Definition of satiric in English:

satiric

adjective

  • another term for satirical
    • ‘The strong undertone of moral earnestness, never preached, gives a stability and force to the vivid portraiture, and prevents the satiric touches from degenerating into mere malice.’
    • ‘This is like Shostakovich without his satiric, acerbic side.’
    • ‘It's not just his media-conscious satiric style that gives Edwards a contemporary quality.’
    • ‘It's not all bad, of course: much of Thackerey's satiric wit and observation manages to break through the smog of a lifeless interpretation.’
    • ‘It was also to be a vehicle for Dickens as an essayist, both as a fanciful observer and as an earnestly satiric social critic.’
    • ‘There are those rare exceptions, though, works of animation that are either visually stunning or serve to make some sort of satiric commentary.’
    • ‘It's filled with half-recognisable satiric dialogue.’
    • ‘Behind this lies a genuine satiric point about the booming heritage industry's dependence on quaint appellations and sentimental conservation.’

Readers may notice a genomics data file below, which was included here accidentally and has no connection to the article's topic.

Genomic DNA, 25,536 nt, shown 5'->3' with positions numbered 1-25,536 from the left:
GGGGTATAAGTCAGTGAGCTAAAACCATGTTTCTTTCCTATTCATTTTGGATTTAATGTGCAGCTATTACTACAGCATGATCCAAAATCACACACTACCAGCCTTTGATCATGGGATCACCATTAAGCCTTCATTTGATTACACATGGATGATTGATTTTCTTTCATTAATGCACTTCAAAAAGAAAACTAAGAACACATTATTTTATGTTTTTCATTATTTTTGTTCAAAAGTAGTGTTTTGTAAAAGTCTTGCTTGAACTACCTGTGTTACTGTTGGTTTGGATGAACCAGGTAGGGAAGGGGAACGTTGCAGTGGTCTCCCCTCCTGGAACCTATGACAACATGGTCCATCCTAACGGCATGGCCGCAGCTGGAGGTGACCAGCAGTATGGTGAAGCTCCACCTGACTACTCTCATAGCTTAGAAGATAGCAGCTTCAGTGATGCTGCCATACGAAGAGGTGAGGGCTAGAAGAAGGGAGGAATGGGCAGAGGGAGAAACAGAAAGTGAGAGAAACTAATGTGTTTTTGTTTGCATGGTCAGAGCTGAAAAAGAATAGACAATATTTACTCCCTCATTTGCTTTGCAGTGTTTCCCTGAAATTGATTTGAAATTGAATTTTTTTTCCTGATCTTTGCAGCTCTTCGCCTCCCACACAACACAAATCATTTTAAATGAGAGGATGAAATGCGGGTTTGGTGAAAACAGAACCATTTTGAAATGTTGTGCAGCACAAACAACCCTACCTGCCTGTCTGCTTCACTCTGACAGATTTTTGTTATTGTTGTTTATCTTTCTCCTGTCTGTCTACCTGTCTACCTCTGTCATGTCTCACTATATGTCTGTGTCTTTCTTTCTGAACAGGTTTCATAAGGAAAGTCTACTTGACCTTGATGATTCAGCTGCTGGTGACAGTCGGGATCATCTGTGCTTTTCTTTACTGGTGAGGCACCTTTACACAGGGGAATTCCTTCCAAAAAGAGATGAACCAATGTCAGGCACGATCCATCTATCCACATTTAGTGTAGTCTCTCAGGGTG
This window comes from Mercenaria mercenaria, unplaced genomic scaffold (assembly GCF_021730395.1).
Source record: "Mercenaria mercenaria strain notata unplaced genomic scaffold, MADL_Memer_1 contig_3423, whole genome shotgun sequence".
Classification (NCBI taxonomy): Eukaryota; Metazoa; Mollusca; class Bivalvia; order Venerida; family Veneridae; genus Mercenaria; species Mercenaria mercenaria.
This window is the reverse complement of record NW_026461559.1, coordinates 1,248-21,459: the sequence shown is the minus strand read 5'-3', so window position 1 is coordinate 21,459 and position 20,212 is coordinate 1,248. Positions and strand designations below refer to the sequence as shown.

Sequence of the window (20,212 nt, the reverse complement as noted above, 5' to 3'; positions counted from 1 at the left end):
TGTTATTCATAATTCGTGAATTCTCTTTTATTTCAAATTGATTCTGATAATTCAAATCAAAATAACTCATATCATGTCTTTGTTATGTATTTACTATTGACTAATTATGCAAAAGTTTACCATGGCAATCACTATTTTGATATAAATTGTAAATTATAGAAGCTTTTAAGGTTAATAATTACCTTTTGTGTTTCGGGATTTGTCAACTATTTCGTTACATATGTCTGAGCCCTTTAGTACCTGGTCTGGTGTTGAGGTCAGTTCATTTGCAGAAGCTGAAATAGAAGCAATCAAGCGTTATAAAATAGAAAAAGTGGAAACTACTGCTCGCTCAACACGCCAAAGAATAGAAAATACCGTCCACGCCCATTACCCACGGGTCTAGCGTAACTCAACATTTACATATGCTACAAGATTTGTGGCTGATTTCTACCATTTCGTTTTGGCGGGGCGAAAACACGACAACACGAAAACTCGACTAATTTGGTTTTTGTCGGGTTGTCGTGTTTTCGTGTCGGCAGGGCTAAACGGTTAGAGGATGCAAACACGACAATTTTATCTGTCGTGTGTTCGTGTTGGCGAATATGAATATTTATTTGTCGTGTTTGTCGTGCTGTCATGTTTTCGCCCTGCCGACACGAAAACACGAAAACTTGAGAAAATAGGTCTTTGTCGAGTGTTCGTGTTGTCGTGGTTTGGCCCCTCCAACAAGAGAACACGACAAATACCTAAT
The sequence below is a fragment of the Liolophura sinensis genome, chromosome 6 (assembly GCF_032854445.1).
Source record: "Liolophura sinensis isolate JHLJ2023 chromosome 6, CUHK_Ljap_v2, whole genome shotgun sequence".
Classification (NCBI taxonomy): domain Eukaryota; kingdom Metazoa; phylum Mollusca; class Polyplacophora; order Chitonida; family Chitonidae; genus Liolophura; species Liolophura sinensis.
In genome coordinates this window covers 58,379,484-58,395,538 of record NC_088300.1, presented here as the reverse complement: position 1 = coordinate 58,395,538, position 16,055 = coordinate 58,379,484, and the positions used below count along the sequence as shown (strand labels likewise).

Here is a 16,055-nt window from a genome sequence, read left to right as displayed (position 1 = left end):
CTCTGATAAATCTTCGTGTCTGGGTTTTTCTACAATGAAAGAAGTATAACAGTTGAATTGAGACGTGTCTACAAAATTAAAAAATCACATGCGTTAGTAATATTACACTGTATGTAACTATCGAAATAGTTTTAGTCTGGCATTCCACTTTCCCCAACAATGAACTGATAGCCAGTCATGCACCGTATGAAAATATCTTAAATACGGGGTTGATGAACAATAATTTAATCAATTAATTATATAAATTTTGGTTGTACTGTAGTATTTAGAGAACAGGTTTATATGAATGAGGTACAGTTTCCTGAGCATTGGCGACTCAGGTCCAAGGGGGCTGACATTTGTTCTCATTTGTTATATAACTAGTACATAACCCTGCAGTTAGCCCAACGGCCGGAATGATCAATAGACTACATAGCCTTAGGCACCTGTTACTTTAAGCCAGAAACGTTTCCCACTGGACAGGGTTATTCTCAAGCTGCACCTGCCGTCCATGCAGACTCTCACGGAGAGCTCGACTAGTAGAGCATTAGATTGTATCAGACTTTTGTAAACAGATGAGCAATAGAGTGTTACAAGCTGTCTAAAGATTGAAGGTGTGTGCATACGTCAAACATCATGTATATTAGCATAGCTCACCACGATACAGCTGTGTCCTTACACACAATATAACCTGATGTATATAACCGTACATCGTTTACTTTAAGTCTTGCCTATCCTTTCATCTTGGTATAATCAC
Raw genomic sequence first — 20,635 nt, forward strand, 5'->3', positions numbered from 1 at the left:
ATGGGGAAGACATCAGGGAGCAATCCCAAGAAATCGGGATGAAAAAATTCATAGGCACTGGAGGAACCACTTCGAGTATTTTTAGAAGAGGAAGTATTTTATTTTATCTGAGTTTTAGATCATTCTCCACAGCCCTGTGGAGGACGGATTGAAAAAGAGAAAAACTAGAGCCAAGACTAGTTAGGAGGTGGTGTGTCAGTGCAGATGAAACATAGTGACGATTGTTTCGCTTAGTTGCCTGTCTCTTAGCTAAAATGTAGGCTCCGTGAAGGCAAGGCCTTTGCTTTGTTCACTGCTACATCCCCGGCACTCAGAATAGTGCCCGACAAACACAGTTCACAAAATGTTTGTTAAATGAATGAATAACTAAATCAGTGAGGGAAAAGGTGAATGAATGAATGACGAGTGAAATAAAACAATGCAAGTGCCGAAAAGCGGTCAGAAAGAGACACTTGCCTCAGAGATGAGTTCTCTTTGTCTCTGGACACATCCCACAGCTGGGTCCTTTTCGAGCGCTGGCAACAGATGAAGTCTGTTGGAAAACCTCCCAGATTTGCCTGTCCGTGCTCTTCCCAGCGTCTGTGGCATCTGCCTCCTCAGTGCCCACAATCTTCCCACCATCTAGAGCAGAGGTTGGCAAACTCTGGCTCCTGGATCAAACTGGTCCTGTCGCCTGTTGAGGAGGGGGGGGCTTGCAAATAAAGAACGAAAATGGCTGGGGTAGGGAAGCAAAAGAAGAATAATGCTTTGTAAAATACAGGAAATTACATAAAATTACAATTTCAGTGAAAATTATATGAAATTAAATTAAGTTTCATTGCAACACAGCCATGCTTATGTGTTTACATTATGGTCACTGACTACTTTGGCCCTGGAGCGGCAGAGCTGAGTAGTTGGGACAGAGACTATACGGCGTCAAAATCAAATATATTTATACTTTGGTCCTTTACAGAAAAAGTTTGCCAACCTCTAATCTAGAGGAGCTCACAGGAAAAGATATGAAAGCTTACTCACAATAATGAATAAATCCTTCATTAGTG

• ‘Her narrative's self-conscious, satiric use of established forms illustrates how these forms in turn could be reconstructed for different ideological ends.’
    • ‘Although they had no satiric intent they were designed as a commentary on the emptiness of lives dominated by consumerism.’
    • ‘I'm not sure I fully understood the complete satiric meaning of your piece.’
    • ‘There are satiric songs mocking meanness and tyranny, songs in praise of drink and drinkers, while other pieces celebrate heroic feats of valour or of sport.’
    • ‘Another related discursive tendency is the use of satiric irony, especially sarcasm.’
    • ‘Rops's entire oeuvre is informed by a satiric and sardonic eye for the follies of the world.’
    • ‘A surreal, oddly sinister classic, this expertly mixes a cruel and satiric sense of humour with wide-eyed wonder.’
    • ‘The heart of the novel is a long, dazzling set piece that is simultaneously satiric and macabre.’
    • ‘Swift's disturbing satiric vision and eccentricities have given rise to countless myths and legends about his life.’
    • ‘The pieces are intelligently chosen, quirky and satiric extracts sharing space with atmospheric and journalistic ones, encouraging the reader to reconsider stereotypes.’
    • ‘Shakespeare has left us a satiric portrait of the poet who writes verses by the yard to please a patron in Timon of Athens.’
    • ‘Boyle's novels are wittily and slyly satiric about the earnest, innocent reforming utopians who questioned social attitudes and proselytised progressive, perfectionist ideals.’

Pronunciation

satiric

/səˈtɪrɪk/